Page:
Mentoring capstone projects at the University of Washington

Mariia Mykhailova

Wim van Dam

Mathias Soeken

Towards Quantum at Scale

This spring we had the opportunity to mentor two student teams as part of the University of Washington’s NSF Research Traineeship program Accelerating Quantum-Enabled Technologies (AQET). This year-long certificate program offers graduate students training in quantum information science and engineering and includes several courses on different areas of quantum technologies followed by the culminating team project within the UW EE522: Quantum Information Practicum class. For this course the students worked on a quantum-related project under the guidance of mentors from the quantum industry—and that’s where we came in.

We worked on two projects focused on the tools necessary to implement quantum algorithms at scale. As quantum computers evolve from their current noisy intermediate scale quantum (NISQ) era to scalable quantum supercomputers, the programs that run on them will evolve as well, from simple circuits to complex programs that solve sophisticated problems. As part of this progress, we start exploring the practicality of implementing various algorithms to run on quantum computers and the resources required to execute them. We also look at the possibility of generating parts of these programs automatically, borrowing from our experience in classical computing. The students’ projects explored different areas of quantum software development using Microsoft’s Quantum Development Kit (QDK) and Azure Quantum Resource Estimator.

Both teams did a great job, and later this fall they will be presenting their work at IEEE Quantum Week 2023 on Wednesday, September 20. Here is a teaser of their work.


Project 1: Integrating Automatic Quantum Oracle Synthesis into Quantum Development Kit for Resource Estimation

Students: Chaman Gupta, I-Tung Chen

Mentors: Mathias Soeken, Mariia Mykhailova

The goal of this project was to design a workflow that would convert classical computation description into Q# code that implements it as a quantum computation. For example, the following Q# code for classical computation

    internal function Multiplication2(a : Int, b : Int) : Int {

        return a * b;


would be automatically converted into a quantum circuit that can be used like an operation implemented by the Q# library operation, e.g., MultiplyI.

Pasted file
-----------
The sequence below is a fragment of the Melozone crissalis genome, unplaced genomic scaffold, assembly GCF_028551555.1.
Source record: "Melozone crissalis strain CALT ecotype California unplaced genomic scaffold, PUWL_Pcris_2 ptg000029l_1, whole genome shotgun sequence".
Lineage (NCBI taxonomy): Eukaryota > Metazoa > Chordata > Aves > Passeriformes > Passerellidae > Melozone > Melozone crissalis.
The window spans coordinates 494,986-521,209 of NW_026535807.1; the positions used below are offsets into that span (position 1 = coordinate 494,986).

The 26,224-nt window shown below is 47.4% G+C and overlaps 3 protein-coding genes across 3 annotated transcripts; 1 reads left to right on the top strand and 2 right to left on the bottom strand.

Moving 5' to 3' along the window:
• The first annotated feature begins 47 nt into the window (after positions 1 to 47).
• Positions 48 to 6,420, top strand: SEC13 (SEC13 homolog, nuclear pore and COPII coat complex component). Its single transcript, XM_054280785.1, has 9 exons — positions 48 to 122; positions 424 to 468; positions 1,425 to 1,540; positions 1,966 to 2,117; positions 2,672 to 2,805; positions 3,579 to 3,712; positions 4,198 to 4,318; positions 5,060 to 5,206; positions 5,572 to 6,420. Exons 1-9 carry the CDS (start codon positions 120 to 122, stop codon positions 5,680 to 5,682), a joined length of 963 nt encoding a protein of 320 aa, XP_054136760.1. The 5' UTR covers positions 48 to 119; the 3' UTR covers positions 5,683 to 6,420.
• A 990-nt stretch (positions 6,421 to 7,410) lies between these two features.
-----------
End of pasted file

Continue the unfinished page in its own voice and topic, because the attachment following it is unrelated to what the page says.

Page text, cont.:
The QDK samples already had an example of doing this for Boolean function evaluation, so this project targeted integers and arithmetic functions that work with integers: addition, multiplication, and modulo operations.

The image below shows the workflow used in the project.

Image automatic oracle synthesis workflow

Automated oracle synthesis workflow as implemented in the project

The steps in the workflow are as follows.

  • The classical computation that needs to be converted into quantum is defined as a Q# function using the Int data type and built-in arithmetic for it, as shown in the above code snippet.
  • The Q# compiler converts this function definition into equivalent Quantum Intermediate Representation (QIR) code.
  • The automatic synthesis program reads the QIR code and converts it into an XAG (XOR-AND-Inverter graph) representation.
  • This representation is optimized using the Mockturtle library—a C++ library for logic network manipulations. Up to this point, all the code represented remained classical.
  • Finally, the automatic synthesis program converts the optimized XAG representation into a corresponding sequence of quantum logic gates in QIR that implements the original classical computation.

The generated quantum code can be executed via any tool that accepts QIR programs as input. This project used QIR Runner to run the simulation of the generated code for small inputs, and Azure Quantum Resource Estimator to estimate the resources required to run the code for larger inputs. Code samples and more technical details of this work can be found here.